So, merit pay for teachers doesn’t seem to be working in Chicago. Reminds me that paying students for good grades in New York City didn’t work either. However, who here took notice of recent studies done in Dallas and Washington? The Manhattan Institute’s Marcus Winters had an interesting take on this recently. An excerpt:
Rather than rewarding students for their learning outcomes, programs in these cities paid students for engaging in behaviors related to learning. Washington’s kids earned cash for attendance, good conduct, wearing their school uniforms, and doing their homework. Second-grade students in Dallas were offered $2 for every book that they could prove they read by passing a computer-based comprehensive quiz (there was a limit of 20 books per student).
Paying students to engage in constructive academic behavior proved remarkably effective. To put the results into context, paying students to read books had an impact on reading achievement equivalent to reducing class sizes by a third.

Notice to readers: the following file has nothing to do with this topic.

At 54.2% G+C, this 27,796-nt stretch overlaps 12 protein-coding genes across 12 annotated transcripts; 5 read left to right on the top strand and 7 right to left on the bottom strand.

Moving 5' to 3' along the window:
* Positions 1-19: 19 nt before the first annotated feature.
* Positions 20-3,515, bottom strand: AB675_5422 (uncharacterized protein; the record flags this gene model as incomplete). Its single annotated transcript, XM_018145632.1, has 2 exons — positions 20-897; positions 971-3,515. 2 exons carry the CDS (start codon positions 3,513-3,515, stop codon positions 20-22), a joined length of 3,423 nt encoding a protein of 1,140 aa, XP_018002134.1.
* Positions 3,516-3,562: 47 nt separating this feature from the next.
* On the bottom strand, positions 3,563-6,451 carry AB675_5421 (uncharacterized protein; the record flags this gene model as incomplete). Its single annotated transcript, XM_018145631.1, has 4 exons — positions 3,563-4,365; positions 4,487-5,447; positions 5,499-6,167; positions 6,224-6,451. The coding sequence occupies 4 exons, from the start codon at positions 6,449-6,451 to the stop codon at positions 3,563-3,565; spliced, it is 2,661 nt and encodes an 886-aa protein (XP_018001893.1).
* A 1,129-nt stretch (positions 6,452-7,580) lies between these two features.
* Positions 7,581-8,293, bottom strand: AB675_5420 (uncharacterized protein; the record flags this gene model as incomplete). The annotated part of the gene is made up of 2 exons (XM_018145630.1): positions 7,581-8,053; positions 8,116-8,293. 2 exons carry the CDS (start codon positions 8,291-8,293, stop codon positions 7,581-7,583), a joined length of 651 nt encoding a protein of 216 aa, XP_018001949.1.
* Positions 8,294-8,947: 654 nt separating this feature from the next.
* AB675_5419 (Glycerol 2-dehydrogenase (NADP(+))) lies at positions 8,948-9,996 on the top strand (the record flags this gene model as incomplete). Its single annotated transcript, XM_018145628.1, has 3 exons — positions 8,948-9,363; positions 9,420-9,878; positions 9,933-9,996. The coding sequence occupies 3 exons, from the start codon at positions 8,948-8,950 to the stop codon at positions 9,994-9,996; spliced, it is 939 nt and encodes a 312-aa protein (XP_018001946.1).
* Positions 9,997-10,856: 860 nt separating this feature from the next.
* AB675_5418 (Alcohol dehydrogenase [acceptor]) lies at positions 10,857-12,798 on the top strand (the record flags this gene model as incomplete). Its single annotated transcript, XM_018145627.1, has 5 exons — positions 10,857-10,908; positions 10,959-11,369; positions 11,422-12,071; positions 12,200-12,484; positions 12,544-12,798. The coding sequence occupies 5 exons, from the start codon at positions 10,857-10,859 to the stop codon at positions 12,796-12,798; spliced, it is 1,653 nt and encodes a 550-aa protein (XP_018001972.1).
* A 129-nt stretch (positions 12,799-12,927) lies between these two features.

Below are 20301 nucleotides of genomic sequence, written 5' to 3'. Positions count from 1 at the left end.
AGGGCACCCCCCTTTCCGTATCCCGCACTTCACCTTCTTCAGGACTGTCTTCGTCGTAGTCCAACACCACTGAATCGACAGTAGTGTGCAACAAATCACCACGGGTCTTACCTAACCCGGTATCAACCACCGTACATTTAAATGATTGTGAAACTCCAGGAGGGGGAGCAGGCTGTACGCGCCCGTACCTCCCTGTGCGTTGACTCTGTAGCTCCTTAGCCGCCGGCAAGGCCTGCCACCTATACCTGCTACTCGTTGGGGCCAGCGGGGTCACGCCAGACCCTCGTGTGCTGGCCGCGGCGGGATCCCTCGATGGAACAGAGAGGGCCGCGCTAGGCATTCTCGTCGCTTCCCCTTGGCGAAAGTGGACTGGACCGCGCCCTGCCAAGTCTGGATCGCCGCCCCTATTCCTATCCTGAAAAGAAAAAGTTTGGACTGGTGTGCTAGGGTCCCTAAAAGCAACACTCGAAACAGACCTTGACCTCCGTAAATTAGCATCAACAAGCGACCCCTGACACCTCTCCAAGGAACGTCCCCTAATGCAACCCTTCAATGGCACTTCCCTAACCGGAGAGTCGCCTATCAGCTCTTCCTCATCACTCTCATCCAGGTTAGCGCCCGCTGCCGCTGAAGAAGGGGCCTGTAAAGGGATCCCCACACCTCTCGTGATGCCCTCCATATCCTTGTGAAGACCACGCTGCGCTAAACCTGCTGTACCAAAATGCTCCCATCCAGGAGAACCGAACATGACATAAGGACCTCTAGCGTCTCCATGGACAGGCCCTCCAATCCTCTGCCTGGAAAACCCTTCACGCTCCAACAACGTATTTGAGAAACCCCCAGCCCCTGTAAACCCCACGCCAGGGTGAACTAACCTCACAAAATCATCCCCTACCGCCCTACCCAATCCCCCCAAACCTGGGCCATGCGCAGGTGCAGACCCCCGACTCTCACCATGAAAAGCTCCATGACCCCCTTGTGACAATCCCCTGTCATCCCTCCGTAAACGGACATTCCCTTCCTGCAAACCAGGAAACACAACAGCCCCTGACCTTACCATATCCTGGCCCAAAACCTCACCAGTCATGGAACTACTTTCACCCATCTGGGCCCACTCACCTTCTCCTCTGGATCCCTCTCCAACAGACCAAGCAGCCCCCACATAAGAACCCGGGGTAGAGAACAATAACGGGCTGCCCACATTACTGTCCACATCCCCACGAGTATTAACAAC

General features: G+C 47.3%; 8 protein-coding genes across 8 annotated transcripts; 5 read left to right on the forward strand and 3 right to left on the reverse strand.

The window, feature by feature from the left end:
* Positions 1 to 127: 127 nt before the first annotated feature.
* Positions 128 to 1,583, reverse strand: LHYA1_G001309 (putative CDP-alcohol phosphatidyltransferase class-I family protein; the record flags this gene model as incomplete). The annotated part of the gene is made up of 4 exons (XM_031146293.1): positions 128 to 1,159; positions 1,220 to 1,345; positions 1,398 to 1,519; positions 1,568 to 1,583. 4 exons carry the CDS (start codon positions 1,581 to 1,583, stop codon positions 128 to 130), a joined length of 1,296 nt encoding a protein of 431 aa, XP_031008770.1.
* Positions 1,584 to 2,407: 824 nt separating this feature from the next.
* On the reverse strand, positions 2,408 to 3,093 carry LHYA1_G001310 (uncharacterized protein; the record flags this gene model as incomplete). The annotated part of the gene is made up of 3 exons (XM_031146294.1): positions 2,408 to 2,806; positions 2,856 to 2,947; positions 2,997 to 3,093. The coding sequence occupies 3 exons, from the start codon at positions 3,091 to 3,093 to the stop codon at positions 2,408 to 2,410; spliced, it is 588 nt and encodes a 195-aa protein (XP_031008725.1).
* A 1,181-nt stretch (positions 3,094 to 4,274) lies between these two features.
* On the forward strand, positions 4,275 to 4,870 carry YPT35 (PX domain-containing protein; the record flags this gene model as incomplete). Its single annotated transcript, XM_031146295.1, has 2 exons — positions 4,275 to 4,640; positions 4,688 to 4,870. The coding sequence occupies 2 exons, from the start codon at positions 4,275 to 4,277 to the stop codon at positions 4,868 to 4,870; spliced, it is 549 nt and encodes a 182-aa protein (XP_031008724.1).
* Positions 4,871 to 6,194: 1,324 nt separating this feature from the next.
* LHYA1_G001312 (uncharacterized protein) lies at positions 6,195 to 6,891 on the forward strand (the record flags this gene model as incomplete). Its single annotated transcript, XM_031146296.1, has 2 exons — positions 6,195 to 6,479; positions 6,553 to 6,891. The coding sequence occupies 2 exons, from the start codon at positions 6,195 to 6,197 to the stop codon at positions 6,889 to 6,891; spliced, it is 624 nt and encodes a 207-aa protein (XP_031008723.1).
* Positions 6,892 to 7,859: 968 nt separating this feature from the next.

So how about this experiment? Don’t pay teachers for the test results of their students. Instead, pay them for “behaviors related to” teaching. Maybe a little extra for posting lesson plans and homework on a website each week, sending home individual feedback (including positive reports, not just warnings) to each family once a week, or holding set “office hours” before or after school? Then, track students' test results. I'd gamble on a statistical improvement.